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MDLinxConsumer DNA Tests Uncover Hidden Epidemic of Incest

Consumer DNA testing reveals the hidden prevalence of incest, suggesting broader implications for mental and physical health in clinical practice.

The increasing use of consumer DNA tests has unveiled a higher-than-expected prevalence of incest, challenging previous estimates and emphasizing the need for clinicians to understand and address the mental and physical health impacts on affected individuals.

Key Points:

  • Prevalence Revealed by DNA Testing:
    • Consumer DNA testing services, such as 23andMe, have indicated that incest is more common than previously believed.
    • Research from UK Biobank found that 1 in every 7,000 participants was born to parents who were first-degree relatives, either siblings or a parent and child.
  • Historical Underestimation:
    • A 1975 psychiatry textbook estimated the prevalence of father-daughter incest at 1 in every 1 million families, which has been shown to be a gross underestimate.
  • Stigma and Research Challenges:
    • Research on incest has been stifled due to stigma and backlash against therapists suggesting abuse that hadn’t occurred.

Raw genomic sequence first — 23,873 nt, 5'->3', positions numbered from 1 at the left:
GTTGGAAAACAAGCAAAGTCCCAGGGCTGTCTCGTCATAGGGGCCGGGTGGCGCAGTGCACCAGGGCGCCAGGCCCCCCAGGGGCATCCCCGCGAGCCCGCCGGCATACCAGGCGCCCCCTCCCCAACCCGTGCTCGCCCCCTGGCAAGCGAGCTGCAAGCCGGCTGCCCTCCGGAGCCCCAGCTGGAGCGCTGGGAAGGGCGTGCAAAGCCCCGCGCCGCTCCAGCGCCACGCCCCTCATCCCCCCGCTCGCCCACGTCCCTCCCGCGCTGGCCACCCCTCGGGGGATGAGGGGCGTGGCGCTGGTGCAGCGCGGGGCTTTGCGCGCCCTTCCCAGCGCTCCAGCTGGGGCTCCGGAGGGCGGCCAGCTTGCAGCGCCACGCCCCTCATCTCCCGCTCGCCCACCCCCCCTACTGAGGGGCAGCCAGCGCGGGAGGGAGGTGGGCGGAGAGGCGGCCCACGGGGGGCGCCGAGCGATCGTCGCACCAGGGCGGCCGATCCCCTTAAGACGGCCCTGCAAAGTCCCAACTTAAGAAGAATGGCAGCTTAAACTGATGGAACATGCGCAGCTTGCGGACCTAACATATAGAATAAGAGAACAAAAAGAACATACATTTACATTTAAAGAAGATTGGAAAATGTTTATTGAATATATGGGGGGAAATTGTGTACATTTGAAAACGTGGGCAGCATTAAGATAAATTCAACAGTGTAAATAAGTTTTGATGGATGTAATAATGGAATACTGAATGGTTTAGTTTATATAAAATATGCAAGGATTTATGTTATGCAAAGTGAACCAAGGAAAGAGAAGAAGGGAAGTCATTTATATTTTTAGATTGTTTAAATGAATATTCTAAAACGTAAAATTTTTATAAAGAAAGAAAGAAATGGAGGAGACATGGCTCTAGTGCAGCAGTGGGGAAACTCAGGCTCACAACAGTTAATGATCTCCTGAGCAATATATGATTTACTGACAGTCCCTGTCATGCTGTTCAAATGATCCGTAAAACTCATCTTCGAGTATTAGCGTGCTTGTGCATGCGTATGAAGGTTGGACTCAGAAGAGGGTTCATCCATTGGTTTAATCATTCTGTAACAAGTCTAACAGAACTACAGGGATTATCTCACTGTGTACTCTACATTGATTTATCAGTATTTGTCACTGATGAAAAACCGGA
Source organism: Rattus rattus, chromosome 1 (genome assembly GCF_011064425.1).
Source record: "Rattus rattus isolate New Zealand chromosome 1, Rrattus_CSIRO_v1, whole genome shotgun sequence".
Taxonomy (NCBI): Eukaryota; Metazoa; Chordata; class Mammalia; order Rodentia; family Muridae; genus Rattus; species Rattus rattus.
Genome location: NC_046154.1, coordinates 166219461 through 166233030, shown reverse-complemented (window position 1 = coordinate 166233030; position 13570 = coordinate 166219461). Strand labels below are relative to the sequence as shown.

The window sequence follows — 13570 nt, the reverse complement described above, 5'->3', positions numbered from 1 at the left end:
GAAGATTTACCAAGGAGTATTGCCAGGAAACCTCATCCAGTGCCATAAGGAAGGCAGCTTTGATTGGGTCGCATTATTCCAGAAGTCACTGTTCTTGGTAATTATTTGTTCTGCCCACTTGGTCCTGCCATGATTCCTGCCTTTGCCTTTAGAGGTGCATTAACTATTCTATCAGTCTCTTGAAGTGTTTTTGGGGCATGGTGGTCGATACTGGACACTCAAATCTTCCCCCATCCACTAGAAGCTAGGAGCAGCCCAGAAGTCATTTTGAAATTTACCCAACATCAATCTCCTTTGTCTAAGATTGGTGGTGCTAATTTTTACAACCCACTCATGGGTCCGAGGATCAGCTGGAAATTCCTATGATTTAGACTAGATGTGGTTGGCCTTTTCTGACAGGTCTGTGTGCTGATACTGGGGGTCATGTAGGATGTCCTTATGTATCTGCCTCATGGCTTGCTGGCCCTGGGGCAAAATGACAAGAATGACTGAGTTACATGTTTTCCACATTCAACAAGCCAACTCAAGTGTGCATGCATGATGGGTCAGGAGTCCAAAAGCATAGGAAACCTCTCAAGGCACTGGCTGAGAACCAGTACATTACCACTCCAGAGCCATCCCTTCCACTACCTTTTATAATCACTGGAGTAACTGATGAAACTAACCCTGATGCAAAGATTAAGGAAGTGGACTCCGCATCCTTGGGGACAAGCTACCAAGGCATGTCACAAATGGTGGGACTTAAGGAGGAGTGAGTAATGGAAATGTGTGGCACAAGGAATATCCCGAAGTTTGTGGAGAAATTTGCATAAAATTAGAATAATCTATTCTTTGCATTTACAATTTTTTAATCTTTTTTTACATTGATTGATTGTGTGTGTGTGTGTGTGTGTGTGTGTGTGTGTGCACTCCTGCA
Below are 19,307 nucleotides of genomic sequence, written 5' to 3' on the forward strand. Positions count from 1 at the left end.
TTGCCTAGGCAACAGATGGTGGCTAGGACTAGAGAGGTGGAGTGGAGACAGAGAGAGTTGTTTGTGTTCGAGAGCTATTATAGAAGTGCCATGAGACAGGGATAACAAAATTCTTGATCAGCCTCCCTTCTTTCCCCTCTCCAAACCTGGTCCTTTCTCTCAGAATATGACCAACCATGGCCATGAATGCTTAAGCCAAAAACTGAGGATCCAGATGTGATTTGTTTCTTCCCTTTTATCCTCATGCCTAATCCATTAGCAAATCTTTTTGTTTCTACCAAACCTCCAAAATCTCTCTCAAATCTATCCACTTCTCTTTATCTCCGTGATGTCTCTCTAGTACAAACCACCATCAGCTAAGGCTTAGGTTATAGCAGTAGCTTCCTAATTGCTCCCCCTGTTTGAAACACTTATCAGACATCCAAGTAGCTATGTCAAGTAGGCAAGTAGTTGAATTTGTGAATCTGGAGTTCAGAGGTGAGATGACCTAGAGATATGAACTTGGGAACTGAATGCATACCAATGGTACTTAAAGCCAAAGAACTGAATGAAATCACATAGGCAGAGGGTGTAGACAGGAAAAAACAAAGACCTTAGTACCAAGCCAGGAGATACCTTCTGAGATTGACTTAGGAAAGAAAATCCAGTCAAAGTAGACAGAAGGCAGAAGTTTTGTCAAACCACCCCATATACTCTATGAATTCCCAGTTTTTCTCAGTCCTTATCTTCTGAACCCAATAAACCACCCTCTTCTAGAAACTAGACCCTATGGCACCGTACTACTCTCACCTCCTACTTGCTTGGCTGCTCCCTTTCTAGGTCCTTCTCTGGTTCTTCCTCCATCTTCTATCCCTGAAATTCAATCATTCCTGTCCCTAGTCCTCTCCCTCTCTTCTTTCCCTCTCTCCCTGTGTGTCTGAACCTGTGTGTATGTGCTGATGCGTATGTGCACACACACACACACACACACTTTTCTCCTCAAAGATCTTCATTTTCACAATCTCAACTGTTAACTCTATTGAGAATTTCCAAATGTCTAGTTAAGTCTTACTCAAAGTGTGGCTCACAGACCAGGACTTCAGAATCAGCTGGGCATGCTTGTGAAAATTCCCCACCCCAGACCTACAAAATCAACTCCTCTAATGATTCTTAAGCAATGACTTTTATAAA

• Physical and Mental Health Impacts:
    • Incest can lead to depression, flashbacks, self-harm, STIs, substance abuse, dissociation, panic attacks, eating disorders, unwanted pregnancies, sleep disorders, and suicide.
    • Survivors may suffer from PTSD, which is linked to sexual dysfunction, especially in military veterans and childhood sexual abuse survivors.
    • Physical health issues from incest can include recessive genetic disorders, developmental disorders, cystic fibrosis, premature birth, cleft palate, and heart problems.
  • Accidental Incest Concerns:
    • The prevalence of incest raises concerns about “inadvertent consanguineous conception,” or accidental incest, particularly with sperm donor conception.
    • Fertility clinics limit the number of times a donor’s sperm can be used and maintain records to mitigate this risk, although not foolproof.
  • Treatment and Support:
    • Evidence-based treatments for survivors include psychodynamic psychotherapy, trauma-focused cognitive behavioral therapy, and eye movement desensitization and reprocessing therapy.
    • Avoiding re-traumatization during therapy is crucial.
    • Support groups like RAINN and Survivors of Incest Anonymous provide additional resources.
  • Practical Implications for Clinicians:
    • Clinicians should be aware of the higher prevalence of incest and the broad range of health impacts.
    • Providing information on psychotherapeutic approaches and support groups is essential for helping patients heal.

“Processing abuse and trauma is a helpful and necessary step to recovery and is the main focus in these treatment modalities.”
Authors, Innovations in Clinical Neuroscience

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